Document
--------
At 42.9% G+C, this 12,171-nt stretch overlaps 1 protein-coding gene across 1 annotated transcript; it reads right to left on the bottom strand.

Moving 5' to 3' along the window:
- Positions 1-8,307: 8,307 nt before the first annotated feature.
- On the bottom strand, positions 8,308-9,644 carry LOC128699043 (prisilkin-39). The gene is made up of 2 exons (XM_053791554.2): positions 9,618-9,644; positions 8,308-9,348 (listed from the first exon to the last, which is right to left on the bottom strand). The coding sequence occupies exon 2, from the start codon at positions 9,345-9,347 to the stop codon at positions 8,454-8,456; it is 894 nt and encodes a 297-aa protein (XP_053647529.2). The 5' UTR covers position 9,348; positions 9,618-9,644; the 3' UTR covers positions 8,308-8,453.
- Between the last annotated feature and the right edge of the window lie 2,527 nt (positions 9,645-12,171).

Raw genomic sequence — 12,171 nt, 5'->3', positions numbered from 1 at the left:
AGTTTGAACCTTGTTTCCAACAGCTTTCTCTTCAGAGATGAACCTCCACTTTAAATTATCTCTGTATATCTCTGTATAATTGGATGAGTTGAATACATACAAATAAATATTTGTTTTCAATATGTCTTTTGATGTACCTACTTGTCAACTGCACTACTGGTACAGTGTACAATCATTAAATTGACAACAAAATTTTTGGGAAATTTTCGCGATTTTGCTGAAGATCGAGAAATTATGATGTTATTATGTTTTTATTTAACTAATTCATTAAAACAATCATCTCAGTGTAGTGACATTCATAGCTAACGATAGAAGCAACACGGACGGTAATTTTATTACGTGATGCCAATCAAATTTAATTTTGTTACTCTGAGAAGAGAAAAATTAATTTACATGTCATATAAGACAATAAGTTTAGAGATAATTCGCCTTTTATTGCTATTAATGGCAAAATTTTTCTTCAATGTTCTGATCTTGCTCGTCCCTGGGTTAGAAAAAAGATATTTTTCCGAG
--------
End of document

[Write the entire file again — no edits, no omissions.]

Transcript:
At 42.9% G+C, this 12,171-nt stretch overlaps 1 protein-coding gene across 1 annotated transcript; it reads right to left on the bottom strand.

Moving 5' to 3' along the window:
- Positions 1-8,307: 8,307 nt before the first annotated feature.
- On the bottom strand, positions 8,308-9,644 carry LOC128699043 (prisilkin-39). The gene is made up of 2 exons (XM_053791554.2): positions 9,618-9,644; positions 8,308-9,348 (listed from the first exon to the last, which is right to left on the bottom strand). The coding sequence occupies exon 2, from the start codon at positions 9,345-9,347 to the stop codon at positions 8,454-8,456; it is 894 nt and encodes a 297-aa protein (XP_053647529.2). The 5' UTR covers position 9,348; positions 9,618-9,644; the 3' UTR covers positions 8,308-8,453.
- Between the last annotated feature and the right edge of the window lie 2,527 nt (positions 9,645-12,171).

Raw genomic sequence — 12,171 nt, 5'->3', positions numbered from 1 at the left:
AGTTTGAACCTTGTTTCCAACAGCTTTCTCTTCAGAGATGAACCTCCACTTTAAATTATCTCTGTATATCTCTGTATAATTGGATGAGTTGAATACATACAAATAAATATTTGTTTTCAATATGTCTTTTGATGTACCTACTTGTCAACTGCACTACTGGTACAGTGTACAATCATTAAATTGACAACAAAATTTTTGGGAAATTTTCGCGATTTTGCTGAAGATCGAGAAATTATGATGTTATTATGTTTTTATTTAACTAATTCATTAAAACAATCATCTCAGTGTAGTGACATTCATAGCTAACGATAGAAGCAACACGGACGGTAATTTTATTACGTGATGCCAATCAAATTTAATTTTGTTACTCTGAGAAGAGAAAAATTAATTTACATGTCATATAAGACAATAAGTTTAGAGATAATTCGCCTTTTATTGCTATTAATGGCAAAATTTTTCTTCAATGTTCTGATCTTGCTCGTCCCTGGGTTAGAAAAAAGATATTTTTCCGAG